I was listening to The Tim Ferriss Show again this week (my course in living life) and his guest was Naval Ravikant. Naval is co-founder of Angel List and has invested in over 100 companies including a few small start-ups called Twitter and Uber.
Naval mentioned when Greek philosopher Socrates said, “The unexamined life is not worth living.” Naval then went on to say…
“Proper examination should ruin the life that you’re currently living. It should cause you to leave relationships. It should cause you to re-establish boundaries with family members and with colleagues. It should cause you to quit your job… If it doesn’t do that, it’s not real examination. If it doesn’t come attached with destruction of your current life, then you can’t create the new life in which you will not have the anxiety.”
Powerful. Over the years I have examined what I eat, what I drink, who I want to spend time with, how often I read or meditate or walk. But I haven’t ripped things apart at the seams. Like a seamstress who has decided to begin again.
That is hard. But it can be a goal. The deconstruction of what the world has told us we are, what we are meant to be doing, who we were meant to be.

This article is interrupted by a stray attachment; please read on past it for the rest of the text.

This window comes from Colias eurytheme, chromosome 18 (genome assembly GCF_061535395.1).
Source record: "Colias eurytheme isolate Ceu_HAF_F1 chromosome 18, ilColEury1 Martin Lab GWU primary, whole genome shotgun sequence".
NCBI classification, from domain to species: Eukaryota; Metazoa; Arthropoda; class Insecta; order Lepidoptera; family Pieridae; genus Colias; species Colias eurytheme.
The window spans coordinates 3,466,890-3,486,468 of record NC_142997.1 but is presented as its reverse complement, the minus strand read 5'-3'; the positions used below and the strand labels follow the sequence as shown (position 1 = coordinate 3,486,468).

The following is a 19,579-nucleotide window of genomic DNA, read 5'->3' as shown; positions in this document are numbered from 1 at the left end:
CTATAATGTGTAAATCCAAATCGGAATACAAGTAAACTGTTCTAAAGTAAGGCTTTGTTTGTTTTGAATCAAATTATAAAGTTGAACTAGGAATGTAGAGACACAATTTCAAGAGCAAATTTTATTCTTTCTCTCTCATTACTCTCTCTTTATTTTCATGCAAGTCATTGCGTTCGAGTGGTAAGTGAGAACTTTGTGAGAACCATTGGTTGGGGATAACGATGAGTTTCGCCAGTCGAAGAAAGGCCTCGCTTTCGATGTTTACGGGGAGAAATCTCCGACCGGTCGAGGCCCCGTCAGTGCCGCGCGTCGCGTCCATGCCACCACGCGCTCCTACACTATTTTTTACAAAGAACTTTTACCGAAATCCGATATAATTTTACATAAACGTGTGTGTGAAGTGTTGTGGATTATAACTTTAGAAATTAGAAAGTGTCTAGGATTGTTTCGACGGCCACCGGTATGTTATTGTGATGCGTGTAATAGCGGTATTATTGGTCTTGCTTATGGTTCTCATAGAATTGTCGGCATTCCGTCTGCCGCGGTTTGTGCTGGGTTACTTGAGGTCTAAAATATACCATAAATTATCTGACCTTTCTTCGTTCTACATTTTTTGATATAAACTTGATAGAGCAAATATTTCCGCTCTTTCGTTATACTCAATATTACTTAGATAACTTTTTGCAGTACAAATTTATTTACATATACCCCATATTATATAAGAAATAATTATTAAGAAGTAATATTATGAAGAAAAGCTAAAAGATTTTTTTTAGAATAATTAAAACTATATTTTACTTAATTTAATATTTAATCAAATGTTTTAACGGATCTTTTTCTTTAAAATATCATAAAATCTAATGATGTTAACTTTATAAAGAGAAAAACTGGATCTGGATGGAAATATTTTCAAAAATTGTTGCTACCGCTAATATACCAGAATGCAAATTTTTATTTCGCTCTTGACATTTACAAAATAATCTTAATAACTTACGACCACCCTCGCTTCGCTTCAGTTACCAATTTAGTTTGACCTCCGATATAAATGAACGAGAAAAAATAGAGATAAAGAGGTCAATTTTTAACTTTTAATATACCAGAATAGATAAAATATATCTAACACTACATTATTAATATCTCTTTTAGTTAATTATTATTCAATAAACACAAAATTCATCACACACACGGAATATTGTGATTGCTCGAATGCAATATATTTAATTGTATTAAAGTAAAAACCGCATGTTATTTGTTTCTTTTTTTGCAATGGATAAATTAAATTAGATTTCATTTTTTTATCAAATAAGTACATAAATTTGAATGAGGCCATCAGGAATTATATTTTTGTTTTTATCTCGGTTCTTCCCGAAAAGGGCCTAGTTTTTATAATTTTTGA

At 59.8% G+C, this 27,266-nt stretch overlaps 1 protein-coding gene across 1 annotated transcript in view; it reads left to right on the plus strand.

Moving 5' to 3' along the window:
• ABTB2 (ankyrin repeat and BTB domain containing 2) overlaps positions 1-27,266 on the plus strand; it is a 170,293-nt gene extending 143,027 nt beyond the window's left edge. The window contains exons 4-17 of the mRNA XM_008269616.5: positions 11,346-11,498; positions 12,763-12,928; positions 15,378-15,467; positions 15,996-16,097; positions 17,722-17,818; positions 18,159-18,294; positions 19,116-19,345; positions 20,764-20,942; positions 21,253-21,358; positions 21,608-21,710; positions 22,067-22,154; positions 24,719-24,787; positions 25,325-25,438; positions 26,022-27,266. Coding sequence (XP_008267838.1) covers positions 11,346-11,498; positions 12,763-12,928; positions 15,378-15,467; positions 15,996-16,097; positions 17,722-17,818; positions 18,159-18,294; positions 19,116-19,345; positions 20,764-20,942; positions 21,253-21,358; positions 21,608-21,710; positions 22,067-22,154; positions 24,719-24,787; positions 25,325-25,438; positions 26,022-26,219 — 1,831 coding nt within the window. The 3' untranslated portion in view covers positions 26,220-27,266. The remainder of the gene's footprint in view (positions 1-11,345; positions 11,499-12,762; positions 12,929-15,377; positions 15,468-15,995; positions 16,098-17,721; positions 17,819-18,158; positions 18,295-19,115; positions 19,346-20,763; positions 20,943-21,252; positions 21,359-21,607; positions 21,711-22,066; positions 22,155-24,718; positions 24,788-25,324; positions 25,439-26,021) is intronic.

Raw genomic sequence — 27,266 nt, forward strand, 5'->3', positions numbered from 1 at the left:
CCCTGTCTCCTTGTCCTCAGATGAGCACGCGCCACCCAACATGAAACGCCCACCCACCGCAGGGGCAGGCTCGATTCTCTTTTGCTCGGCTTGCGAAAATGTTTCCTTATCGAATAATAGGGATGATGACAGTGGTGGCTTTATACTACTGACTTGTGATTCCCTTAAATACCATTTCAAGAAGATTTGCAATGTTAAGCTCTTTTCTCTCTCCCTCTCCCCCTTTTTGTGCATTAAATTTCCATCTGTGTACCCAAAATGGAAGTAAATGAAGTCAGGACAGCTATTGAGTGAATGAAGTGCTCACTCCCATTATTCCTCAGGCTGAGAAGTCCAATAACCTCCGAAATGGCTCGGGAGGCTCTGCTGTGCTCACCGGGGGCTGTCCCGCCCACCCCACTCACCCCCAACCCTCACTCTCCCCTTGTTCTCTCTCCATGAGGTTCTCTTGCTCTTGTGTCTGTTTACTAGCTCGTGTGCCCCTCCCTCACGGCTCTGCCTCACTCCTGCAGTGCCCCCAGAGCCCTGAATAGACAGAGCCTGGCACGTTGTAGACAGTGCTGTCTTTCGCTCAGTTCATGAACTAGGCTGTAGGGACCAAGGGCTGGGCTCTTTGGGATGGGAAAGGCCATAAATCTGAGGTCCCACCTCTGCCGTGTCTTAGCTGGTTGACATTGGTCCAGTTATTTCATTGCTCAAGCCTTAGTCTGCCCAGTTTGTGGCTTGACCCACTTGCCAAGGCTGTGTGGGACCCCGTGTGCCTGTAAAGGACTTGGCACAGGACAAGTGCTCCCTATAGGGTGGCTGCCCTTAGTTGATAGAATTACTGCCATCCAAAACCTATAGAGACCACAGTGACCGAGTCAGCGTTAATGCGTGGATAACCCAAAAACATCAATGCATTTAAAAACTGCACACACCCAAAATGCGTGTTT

As writer Mary Oliver said, “Tell me, what is it you plan to do with your one wild and precious life?”
We are on the clock. Each day is a transaction between actions and time. Are we spending it in alignment with our heart? Are we jumping out of bed to start the day or are we dragging our heels?
Add to all this thinking a global pandemic. What shoe will drop next? Who might get sick? Will a vaccine arrive in time to set society back in motion?
We do have an emotional vaccine of authenticity, empowerment, resilience, and grit. Those things can build our immunity to the waves that will crash over our heads as we try and tread water. But we must listen to the voice inside that tells us about our own desires and strengths and will. We must tear out the pages of the story that everyone else wrote for us and write our own. What will we say?